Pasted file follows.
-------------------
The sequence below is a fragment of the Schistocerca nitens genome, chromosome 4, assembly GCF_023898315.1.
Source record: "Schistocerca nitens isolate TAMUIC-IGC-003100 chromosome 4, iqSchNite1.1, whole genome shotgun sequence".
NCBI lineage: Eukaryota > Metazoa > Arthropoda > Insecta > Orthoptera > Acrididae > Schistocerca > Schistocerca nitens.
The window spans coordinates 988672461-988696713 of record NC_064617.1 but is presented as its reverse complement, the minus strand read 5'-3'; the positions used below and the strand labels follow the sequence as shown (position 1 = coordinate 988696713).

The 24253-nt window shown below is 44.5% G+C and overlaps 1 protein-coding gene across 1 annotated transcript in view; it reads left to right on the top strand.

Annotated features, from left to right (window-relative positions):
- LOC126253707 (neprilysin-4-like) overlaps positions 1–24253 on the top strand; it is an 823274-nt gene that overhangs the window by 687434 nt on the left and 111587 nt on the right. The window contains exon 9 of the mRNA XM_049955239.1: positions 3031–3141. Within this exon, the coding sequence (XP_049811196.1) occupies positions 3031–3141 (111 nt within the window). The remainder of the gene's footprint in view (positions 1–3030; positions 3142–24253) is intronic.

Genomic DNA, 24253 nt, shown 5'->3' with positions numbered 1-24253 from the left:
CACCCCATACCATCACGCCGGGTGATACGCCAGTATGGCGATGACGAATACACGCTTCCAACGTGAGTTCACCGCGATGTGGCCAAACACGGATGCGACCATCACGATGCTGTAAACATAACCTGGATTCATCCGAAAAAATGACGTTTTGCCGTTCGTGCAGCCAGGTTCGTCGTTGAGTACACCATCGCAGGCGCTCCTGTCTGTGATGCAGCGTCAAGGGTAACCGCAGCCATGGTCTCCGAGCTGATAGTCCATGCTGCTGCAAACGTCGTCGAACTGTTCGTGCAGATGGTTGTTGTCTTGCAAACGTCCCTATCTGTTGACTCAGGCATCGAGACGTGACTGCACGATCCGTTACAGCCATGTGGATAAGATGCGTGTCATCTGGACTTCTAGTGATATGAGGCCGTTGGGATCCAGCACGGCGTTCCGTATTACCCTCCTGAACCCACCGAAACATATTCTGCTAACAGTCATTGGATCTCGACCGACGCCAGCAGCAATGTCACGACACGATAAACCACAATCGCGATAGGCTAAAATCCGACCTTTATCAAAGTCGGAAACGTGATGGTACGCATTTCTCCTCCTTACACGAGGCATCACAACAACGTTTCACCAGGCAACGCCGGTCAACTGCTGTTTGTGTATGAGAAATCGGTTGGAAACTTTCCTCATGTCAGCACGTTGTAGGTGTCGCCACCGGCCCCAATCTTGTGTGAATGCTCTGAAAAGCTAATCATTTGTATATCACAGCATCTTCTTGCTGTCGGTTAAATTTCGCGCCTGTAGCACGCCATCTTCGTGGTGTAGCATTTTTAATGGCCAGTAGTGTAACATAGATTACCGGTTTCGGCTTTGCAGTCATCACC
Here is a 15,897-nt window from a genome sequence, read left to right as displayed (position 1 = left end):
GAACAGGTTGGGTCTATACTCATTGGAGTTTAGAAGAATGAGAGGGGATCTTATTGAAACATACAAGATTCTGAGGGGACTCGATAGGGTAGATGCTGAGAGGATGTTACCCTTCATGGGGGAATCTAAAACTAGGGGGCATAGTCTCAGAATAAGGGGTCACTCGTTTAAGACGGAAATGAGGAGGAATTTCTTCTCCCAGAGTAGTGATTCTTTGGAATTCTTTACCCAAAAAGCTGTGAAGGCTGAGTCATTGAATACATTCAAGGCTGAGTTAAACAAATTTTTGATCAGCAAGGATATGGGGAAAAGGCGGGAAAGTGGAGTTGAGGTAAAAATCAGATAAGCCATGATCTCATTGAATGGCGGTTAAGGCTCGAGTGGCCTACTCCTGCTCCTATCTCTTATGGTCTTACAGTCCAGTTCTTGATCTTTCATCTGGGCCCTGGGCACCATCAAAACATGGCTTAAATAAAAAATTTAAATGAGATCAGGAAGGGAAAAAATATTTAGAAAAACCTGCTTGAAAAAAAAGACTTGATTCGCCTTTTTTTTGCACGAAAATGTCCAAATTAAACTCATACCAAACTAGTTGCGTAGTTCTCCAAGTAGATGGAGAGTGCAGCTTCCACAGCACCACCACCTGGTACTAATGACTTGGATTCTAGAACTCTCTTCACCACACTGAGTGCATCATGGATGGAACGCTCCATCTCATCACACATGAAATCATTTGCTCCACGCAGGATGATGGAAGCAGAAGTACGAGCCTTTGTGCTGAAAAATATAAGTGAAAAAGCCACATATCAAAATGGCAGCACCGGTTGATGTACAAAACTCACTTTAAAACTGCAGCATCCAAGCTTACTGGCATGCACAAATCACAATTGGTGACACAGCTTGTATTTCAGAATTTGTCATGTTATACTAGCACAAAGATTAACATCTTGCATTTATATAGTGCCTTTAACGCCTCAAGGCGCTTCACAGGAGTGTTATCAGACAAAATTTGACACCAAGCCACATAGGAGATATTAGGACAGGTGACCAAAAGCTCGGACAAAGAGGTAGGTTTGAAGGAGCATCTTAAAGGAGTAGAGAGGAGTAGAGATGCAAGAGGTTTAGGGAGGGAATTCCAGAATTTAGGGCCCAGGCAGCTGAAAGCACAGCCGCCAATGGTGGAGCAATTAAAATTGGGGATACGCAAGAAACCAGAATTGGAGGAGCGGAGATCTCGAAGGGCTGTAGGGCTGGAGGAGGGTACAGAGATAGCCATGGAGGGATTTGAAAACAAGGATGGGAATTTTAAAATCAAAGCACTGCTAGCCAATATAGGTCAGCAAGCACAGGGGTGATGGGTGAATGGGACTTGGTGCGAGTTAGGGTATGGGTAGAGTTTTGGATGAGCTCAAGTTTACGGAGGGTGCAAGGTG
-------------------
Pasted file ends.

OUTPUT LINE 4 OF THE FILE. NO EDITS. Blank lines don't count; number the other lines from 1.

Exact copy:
The window spans coordinates 988672461-988696713 of record NC_064617.1 but is presented as its reverse complement, the minus strand read 5'-3'; the positions used below and the strand labels follow the sequence as shown (position 1 = coordinate 988696713).